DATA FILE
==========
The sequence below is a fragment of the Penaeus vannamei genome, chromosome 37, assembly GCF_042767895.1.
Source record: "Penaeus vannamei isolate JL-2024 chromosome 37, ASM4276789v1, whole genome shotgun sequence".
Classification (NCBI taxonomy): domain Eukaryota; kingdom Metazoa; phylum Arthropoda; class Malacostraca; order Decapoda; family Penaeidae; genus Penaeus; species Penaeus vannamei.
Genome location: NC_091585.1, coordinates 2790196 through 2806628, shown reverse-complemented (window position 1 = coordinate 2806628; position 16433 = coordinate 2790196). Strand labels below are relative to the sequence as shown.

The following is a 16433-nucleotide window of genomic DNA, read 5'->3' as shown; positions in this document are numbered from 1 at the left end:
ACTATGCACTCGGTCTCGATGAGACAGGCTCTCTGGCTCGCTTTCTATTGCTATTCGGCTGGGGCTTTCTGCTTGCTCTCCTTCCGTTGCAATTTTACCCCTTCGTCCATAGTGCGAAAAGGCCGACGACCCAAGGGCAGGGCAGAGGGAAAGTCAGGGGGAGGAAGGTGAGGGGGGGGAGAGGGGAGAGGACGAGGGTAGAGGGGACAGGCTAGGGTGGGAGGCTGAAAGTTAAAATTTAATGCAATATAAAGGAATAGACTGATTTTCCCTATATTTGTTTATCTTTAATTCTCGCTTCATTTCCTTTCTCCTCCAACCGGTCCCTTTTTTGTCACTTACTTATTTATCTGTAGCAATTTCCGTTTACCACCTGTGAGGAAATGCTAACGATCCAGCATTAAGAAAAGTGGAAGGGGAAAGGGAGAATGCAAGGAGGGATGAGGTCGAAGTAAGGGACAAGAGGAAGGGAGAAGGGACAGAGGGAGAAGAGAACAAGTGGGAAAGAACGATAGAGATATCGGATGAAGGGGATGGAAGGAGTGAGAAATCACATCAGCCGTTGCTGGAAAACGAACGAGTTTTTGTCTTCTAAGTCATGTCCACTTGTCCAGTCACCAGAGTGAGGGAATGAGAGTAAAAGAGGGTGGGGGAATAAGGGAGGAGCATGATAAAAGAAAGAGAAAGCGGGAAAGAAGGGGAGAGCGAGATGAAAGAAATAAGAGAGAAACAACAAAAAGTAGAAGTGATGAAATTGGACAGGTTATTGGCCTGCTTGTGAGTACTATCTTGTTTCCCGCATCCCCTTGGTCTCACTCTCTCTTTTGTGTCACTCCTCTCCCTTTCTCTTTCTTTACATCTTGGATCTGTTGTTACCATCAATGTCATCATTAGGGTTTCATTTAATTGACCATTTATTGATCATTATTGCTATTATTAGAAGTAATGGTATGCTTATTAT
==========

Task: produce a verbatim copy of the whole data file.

The sequence below is a fragment of the Penaeus vannamei genome, chromosome 37, assembly GCF_042767895.1.
Source record: "Penaeus vannamei isolate JL-2024 chromosome 37, ASM4276789v1, whole genome shotgun sequence".
Classification (NCBI taxonomy): domain Eukaryota; kingdom Metazoa; phylum Arthropoda; class Malacostraca; order Decapoda; family Penaeidae; genus Penaeus; species Penaeus vannamei.
Genome location: NC_091585.1, coordinates 2790196 through 2806628, shown reverse-complemented (window position 1 = coordinate 2806628; position 16433 = coordinate 2790196). Strand labels below are relative to the sequence as shown.

The following is a 16433-nucleotide window of genomic DNA, read 5'->3' as shown; positions in this document are numbered from 1 at the left end:
ACTATGCACTCGGTCTCGATGAGACAGGCTCTCTGGCTCGCTTTCTATTGCTATTCGGCTGGGGCTTTCTGCTTGCTCTCCTTCCGTTGCAATTTTACCCCTTCGTCCATAGTGCGAAAAGGCCGACGACCCAAGGGCAGGGCAGAGGGAAAGTCAGGGGGAGGAAGGTGAGGGGGGGGAGAGGGGAGAGGACGAGGGTAGAGGGGACAGGCTAGGGTGGGAGGCTGAAAGTTAAAATTTAATGCAATATAAAGGAATAGACTGATTTTCCCTATATTTGTTTATCTTTAATTCTCGCTTCATTTCCTTTCTCCTCCAACCGGTCCCTTTTTTGTCACTTACTTATTTATCTGTAGCAATTTCCGTTTACCACCTGTGAGGAAATGCTAACGATCCAGCATTAAGAAAAGTGGAAGGGGAAAGGGAGAATGCAAGGAGGGATGAGGTCGAAGTAAGGGACAAGAGGAAGGGAGAAGGGACAGAGGGAGAAGAGAACAAGTGGGAAAGAACGATAGAGATATCGGATGAAGGGGATGGAAGGAGTGAGAAATCACATCAGCCGTTGCTGGAAAACGAACGAGTTTTTGTCTTCTAAGTCATGTCCACTTGTCCAGTCACCAGAGTGAGGGAATGAGAGTAAAAGAGGGTGGGGGAATAAGGGAGGAGCATGATAAAAGAAAGAGAAAGCGGGAAAGAAGGGGAGAGCGAGATGAAAGAAATAAGAGAGAAACAACAAAAAGTAGAAGTGATGAAATTGGACAGGTTATTGGCCTGCTTGTGAGTACTATCTTGTTTCCCGCATCCCCTTGGTCTCACTCTCTCTTTTGTGTCACTCCTCTCCCTTTCTCTTTCTTTACATCTTGGATCTGTTGTTACCATCAATGTCATCATTAGGGTTTCATTTAATTGACCATTTATTGATCATTATTGCTATTATTAGAAGTAATGGTATGCTTATTAT